1 Kings 8
The massive celebration at the dedication of Solomon’s Temple focuses on three aspects of God’s work in Israel. First, there is remembrance and celebration for what God has done in the past. Solomon called to mind God’s rescue of His people from slavery in Egypt, His leading and feeding them during the wilderness wandering, and His power in giving them victory over all their foes during King David’s reign. Next, he celebrated and called Israel to praise God for His current work, both in enabling the construction of the Temple and in answering the prayers of both the Israelites and Gentiles who recognized and called on God in prayer. The Temple was meant to be a place for all people to call on God, to repent, and to pray to the God of Israel. Finally, Solomon prophesied regarding the future and reminding Israel that even when they abandoned God and followed after false deities, they could turn back to this place, repent of their sin, and God would hear and forgive.
This pattern of recalling the past grace of God, celebrating the present work of God, and trusting the future plans of God seems like an excellent model for us as believers to celebrate important moments as well.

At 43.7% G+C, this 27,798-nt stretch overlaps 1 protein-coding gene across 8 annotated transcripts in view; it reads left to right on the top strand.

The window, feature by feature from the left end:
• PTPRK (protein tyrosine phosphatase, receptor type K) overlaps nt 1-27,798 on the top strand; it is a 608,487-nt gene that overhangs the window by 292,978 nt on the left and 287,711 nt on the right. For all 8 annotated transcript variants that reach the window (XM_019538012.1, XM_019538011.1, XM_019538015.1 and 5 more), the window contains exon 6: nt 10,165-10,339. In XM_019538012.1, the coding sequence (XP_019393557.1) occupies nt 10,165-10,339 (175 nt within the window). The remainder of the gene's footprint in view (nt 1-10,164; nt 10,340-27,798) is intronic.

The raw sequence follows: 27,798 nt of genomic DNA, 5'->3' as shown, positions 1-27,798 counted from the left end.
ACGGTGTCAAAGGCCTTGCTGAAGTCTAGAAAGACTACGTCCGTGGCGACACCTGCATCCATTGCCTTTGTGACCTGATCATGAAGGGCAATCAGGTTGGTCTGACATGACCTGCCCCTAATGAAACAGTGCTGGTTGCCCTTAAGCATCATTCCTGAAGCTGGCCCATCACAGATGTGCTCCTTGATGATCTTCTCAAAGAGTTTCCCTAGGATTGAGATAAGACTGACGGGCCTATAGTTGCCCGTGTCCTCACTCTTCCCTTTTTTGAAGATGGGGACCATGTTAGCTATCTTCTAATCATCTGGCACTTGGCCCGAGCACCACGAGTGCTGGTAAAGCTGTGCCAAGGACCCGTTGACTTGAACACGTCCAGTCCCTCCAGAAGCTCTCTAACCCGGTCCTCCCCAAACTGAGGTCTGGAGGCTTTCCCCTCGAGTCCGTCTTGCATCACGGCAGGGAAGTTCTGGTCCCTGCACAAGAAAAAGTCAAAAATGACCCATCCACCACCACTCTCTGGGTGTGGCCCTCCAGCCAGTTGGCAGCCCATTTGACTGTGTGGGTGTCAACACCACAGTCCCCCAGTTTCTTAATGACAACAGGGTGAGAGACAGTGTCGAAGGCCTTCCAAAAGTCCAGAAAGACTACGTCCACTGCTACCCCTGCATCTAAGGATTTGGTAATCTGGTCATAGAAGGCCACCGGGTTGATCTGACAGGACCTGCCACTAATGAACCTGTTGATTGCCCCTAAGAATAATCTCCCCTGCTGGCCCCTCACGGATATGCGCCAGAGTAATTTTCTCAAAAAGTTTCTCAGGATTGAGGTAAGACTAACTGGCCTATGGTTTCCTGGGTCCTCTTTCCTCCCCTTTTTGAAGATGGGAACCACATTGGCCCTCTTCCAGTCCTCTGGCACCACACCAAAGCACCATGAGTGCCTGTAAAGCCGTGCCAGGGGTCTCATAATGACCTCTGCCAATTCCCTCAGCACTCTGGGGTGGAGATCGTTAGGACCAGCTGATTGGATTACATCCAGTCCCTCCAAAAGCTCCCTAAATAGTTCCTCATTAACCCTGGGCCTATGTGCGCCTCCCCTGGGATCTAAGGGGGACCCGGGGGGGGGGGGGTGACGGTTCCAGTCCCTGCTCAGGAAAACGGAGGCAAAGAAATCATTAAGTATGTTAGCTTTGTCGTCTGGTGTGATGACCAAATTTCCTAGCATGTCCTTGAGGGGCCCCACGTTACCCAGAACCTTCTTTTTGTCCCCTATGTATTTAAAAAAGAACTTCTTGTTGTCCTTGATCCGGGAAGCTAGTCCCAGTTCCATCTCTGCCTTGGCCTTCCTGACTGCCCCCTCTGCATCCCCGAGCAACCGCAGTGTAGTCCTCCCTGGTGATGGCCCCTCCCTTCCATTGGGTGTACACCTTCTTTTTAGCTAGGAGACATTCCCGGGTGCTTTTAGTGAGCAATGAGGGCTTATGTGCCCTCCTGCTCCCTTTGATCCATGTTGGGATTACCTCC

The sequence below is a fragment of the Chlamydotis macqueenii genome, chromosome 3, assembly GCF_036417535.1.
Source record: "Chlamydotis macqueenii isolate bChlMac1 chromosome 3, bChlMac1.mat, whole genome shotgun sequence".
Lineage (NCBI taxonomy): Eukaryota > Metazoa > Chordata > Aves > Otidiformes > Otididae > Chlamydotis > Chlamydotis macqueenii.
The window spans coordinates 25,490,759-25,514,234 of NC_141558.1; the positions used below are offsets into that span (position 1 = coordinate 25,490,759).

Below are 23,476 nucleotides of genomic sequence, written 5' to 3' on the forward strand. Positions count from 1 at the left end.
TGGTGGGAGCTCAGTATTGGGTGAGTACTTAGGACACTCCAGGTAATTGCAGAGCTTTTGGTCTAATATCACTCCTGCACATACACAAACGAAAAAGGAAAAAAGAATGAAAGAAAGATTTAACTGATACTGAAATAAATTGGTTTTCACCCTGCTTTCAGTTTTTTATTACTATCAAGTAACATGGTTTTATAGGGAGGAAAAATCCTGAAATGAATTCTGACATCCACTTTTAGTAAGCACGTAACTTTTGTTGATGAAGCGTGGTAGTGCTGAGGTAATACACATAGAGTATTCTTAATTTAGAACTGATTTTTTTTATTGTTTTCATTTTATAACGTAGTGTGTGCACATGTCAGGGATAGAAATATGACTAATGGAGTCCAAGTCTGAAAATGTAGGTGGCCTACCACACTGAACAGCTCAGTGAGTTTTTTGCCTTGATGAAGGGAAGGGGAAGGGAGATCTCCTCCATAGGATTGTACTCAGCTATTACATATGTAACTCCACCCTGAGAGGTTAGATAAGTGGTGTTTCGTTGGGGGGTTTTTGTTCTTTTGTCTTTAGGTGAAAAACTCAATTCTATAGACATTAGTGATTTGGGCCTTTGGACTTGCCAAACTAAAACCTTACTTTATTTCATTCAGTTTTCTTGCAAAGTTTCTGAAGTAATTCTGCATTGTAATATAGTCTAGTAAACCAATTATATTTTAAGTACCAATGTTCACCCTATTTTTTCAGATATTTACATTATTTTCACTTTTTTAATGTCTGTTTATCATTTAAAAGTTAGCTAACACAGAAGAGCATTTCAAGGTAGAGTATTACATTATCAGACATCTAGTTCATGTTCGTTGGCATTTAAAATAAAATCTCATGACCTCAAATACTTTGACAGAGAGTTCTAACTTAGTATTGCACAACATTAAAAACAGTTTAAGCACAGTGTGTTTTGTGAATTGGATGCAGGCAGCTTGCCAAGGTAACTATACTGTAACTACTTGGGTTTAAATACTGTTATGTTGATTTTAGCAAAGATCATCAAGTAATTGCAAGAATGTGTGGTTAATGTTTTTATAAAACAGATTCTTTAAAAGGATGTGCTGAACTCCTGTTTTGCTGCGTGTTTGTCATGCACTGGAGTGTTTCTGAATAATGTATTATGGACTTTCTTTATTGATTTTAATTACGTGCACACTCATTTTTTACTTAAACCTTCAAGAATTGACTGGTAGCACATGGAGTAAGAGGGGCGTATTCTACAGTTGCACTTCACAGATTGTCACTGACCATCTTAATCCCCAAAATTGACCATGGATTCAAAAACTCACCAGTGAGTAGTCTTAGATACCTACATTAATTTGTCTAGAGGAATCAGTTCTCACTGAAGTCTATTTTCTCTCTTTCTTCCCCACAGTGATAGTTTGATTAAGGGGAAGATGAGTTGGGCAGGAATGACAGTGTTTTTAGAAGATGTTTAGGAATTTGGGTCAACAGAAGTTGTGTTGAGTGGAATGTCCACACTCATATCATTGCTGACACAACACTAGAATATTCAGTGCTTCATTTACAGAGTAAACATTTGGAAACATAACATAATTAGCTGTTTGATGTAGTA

On a personal level, I’ll celebrate my birthday this month. Solomon’s example calls me to reflect on the amazing work that God has done in my life over the past 52 years, the many times when I could not see a way, but God provided. The times when I demonstrated my fallen nature so clearly, but God forgave and restored my relationship with Him through Christ. It causes me to ponder the challenges I’m facing today and have confidence based on God’s work in the past, from the cross until today, that He has a solution for my present challenges as well. It makes me gaze into the future, peering at the trajectory formed by these two points — past and present — and trust that God has mapped that trajectory perfectly to bring me to His destination for me.
On a broader view, as we consider this month’s designation as Black History Month, we should remember both the high points and low points in our history. Both the declaration that all men are created equal and the sad reality that men who penned those words held others in bondage as less than human. We should shine a light on what God is doing right now through His church to end racial oppression. And we should look to the future — both far in the distance when people of every tribe and tongue will worship together and in the near future, the coming year, the next election cycle, the next decade — and purpose in our heart how God is calling us to serve. How is He calling us to repentance? Where is He calling us to be the hands and feet of Christ? Who are the widows and orphans whom He is calling us to feed and clothe?